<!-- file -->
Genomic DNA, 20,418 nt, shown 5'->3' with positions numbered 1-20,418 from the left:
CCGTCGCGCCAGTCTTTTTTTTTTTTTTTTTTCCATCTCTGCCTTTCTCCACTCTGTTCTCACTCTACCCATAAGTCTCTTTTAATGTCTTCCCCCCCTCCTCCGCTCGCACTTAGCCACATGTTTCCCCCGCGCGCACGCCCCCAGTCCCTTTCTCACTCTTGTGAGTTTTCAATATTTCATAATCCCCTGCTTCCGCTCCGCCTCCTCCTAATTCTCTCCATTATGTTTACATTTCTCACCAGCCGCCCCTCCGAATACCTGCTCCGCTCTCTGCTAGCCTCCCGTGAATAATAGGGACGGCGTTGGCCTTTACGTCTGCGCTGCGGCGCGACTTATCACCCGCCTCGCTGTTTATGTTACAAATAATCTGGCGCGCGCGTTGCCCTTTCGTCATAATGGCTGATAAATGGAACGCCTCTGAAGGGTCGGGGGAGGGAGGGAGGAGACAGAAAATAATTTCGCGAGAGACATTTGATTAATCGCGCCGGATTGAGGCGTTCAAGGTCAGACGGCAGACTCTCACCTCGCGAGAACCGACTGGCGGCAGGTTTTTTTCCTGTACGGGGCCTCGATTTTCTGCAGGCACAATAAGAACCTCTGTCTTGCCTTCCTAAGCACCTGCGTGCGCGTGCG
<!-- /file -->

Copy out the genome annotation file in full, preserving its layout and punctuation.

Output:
Genomic DNA, 20,418 nt, shown 5'->3' with positions numbered 1-20,418 from the left:
CCGTCGCGCCAGTCTTTTTTTTTTTTTTTTTTCCATCTCTGCCTTTCTCCACTCTGTTCTCACTCTACCCATAAGTCTCTTTTAATGTCTTCCCCCCCTCCTCCGCTCGCACTTAGCCACATGTTTCCCCCGCGCGCACGCCCCCAGTCCCTTTCTCACTCTTGTGAGTTTTCAATATTTCATAATCCCCTGCTTCCGCTCCGCCTCCTCCTAATTCTCTCCATTATGTTTACATTTCTCACCAGCCGCCCCTCCGAATACCTGCTCCGCTCTCTGCTAGCCTCCCGTGAATAATAGGGACGGCGTTGGCCTTTACGTCTGCGCTGCGGCGCGACTTATCACCCGCCTCGCTGTTTATGTTACAAATAATCTGGCGCGCGCGTTGCCCTTTCGTCATAATGGCTGATAAATGGAACGCCTCTGAAGGGTCGGGGGAGGGAGGGAGGAGACAGAAAATAATTTCGCGAGAGACATTTGATTAATCGCGCCGGATTGAGGCGTTCAAGGTCAGACGGCAGACTCTCACCTCGCGAGAACCGACTGGCGGCAGGTTTTTTTCCTGTACGGGGCCTCGATTTTCTGCAGGCACAATAAGAACCTCTGTCTTGCCTTCCTAAGCACCTGCGTGCGCGTGCG